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Year : 2016  |  Volume : 48  |  Issue : 3  |  Page : 338--339

Extract of Carica papaya L. leaves: Standardising its use in dengue fever

Reshma Mohamed Ansari 
 Division of Basic Medical Sciences, Cyberjaya University College of Medical Sciences, Cyberjaya 63000, Malaysia

Correspondence Address:
Dr. Reshma Mohamed Ansari
Division of Basic Medical Sciences, Cyberjaya University College of Medical Sciences, Cyberjaya 63000

How to cite this article:
Ansari RM. Extract of Carica papaya L. leaves: Standardising its use in dengue fever.Indian J Pharmacol 2016;48:338-339

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Ansari RM. Extract of Carica papaya L. leaves: Standardising its use in dengue fever. Indian J Pharmacol [serial online] 2016 [cited 2023 Sep 24 ];48:338-339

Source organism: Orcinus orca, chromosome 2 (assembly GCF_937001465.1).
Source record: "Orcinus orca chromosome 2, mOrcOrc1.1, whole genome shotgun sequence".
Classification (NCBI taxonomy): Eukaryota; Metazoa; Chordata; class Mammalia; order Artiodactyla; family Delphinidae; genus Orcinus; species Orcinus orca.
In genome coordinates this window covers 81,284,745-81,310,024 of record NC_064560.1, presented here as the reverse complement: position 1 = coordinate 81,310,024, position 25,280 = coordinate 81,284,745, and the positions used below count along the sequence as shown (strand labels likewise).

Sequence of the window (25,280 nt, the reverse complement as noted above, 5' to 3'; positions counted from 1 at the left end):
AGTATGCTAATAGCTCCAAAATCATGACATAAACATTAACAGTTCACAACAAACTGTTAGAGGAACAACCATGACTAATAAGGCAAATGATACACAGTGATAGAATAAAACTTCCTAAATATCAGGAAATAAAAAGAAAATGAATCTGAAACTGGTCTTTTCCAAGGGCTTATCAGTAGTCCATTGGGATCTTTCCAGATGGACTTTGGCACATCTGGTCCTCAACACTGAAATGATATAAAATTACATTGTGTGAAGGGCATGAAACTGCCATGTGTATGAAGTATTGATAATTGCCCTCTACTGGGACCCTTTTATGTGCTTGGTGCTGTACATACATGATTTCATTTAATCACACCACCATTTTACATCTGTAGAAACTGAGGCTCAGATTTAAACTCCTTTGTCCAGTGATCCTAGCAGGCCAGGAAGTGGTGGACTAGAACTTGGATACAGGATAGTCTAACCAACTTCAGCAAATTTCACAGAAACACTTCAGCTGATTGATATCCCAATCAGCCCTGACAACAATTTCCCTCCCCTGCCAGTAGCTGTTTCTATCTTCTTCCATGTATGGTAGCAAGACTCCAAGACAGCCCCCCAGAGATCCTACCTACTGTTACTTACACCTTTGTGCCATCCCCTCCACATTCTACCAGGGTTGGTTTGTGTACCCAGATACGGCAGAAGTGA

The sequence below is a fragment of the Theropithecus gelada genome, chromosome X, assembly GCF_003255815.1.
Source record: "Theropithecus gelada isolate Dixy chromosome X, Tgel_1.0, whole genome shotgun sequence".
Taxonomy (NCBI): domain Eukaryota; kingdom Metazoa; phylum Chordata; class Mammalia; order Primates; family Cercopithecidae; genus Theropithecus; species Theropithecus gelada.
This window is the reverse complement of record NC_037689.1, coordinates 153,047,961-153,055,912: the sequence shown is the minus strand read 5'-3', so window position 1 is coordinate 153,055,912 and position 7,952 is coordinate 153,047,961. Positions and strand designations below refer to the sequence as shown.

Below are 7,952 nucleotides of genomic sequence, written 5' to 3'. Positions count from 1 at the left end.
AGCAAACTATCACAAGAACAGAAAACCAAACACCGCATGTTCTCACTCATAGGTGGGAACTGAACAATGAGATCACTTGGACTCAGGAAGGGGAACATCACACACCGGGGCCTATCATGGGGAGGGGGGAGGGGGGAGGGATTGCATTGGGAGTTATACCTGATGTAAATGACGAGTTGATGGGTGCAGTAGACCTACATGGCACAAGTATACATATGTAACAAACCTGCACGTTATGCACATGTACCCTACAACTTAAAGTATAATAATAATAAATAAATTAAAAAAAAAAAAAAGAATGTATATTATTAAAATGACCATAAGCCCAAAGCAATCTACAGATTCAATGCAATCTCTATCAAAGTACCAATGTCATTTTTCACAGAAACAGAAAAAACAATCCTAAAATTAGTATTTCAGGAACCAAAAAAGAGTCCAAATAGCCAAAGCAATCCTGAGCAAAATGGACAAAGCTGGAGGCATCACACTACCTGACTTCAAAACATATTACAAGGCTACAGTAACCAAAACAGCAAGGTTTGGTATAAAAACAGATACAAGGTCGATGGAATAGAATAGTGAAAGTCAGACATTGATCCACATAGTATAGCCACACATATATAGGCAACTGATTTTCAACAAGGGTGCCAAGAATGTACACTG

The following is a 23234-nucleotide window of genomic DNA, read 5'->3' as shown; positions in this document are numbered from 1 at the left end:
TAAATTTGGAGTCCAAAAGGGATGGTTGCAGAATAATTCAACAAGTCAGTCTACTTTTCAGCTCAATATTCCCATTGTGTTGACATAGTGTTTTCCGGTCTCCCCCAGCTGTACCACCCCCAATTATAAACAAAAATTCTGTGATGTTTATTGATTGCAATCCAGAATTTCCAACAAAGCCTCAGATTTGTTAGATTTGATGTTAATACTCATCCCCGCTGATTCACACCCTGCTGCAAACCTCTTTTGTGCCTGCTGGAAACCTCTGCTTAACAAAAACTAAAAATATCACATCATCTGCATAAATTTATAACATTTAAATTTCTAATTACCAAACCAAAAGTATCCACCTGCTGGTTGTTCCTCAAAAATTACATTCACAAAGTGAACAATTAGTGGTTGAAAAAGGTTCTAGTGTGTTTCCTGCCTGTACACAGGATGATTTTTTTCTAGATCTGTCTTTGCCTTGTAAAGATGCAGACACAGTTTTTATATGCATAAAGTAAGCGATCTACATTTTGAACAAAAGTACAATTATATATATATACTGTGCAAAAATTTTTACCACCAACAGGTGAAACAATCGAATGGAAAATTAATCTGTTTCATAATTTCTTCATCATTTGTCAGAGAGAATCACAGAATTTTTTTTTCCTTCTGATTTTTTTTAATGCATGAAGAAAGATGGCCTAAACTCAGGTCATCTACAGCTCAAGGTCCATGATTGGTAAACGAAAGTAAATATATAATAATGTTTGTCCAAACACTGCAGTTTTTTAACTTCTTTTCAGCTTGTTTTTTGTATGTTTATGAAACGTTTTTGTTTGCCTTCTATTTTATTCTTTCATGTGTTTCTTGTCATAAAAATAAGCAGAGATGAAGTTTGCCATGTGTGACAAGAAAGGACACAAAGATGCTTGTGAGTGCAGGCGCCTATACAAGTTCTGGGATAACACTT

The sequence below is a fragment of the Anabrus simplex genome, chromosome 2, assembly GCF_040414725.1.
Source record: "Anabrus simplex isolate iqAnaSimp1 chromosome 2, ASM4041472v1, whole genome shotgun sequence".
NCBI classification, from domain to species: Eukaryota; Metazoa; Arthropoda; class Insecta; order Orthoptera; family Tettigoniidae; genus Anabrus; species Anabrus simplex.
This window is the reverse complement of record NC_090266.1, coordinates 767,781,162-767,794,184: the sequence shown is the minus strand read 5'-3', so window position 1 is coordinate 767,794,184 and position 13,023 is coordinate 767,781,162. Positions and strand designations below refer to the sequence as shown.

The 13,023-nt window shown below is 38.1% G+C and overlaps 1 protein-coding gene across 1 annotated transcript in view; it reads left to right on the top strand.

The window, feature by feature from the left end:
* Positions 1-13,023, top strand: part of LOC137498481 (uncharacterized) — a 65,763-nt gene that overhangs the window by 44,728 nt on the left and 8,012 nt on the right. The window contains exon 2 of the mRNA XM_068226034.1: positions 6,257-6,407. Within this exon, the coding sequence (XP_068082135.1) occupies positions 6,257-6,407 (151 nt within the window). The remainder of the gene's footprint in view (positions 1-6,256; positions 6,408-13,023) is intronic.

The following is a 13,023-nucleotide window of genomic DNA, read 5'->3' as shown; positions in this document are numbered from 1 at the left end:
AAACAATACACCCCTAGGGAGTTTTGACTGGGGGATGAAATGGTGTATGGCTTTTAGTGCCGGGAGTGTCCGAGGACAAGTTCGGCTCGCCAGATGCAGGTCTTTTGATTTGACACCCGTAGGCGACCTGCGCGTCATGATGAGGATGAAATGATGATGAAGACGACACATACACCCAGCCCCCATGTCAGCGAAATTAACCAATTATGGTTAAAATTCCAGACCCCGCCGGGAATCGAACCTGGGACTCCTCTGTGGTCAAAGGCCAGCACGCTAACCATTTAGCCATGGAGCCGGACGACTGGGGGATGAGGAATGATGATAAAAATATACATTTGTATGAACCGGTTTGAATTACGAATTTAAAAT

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Currently, the medical fraternity is facing a challenge in treating dengue hemorrhagic fever (DHF) and dengue shock syndrome (DSS) apart from classical dengue fever (DF).[1] The pathophysiological mechanism by which the virus induces thrombocytopenia is bone marrow suppression due to circulating interleukins as a result of stringent host immune response.[2] The dengue virus is trophic toward the cells of the monocyte macrophage system and endothelium, inducing apoptosis to a larger extent and necrosis to a lesser extent.[2] As a result, the virus infects the vascular endothelium inducing a spontaneous aggregation of platelets to them, culminating in peripheral platelet lysis.[3],[4] The interleukins tumor necrosis factor-C, interleukin-1d, interferon alpha, soluble CD4, soluble CD8, interleukin 2, and interferon gamma A also disrupt the zona adherens of the endothelial cells, causing them to retract and open the intercellular junction, thus increasing vascular permeability.[4] Although platelets play a vital role in maintaining the intercellular junctions of endothelium, thrombocytopenia in DHF offers no help to the already fragile vascular wall.[2] In the peripheral circulation, premature destruction of platelets is induced by abnormal activation and prevention of normal platelet aggregation and direct infection of the platelets by the virus.[4] Auto immune-mediated destruction of platelets and an interesting concept of immune deviation manifested by immature atypical neutrophil, lymphocyte population, over production of interleukins and deranged T-cell response has been noticed by researchers.[3],[4] The NS1 antigen expressed on the surface of the infected cell mediates complement activation which may also be involved in vascular leakage in DHF/DSS patients.[4]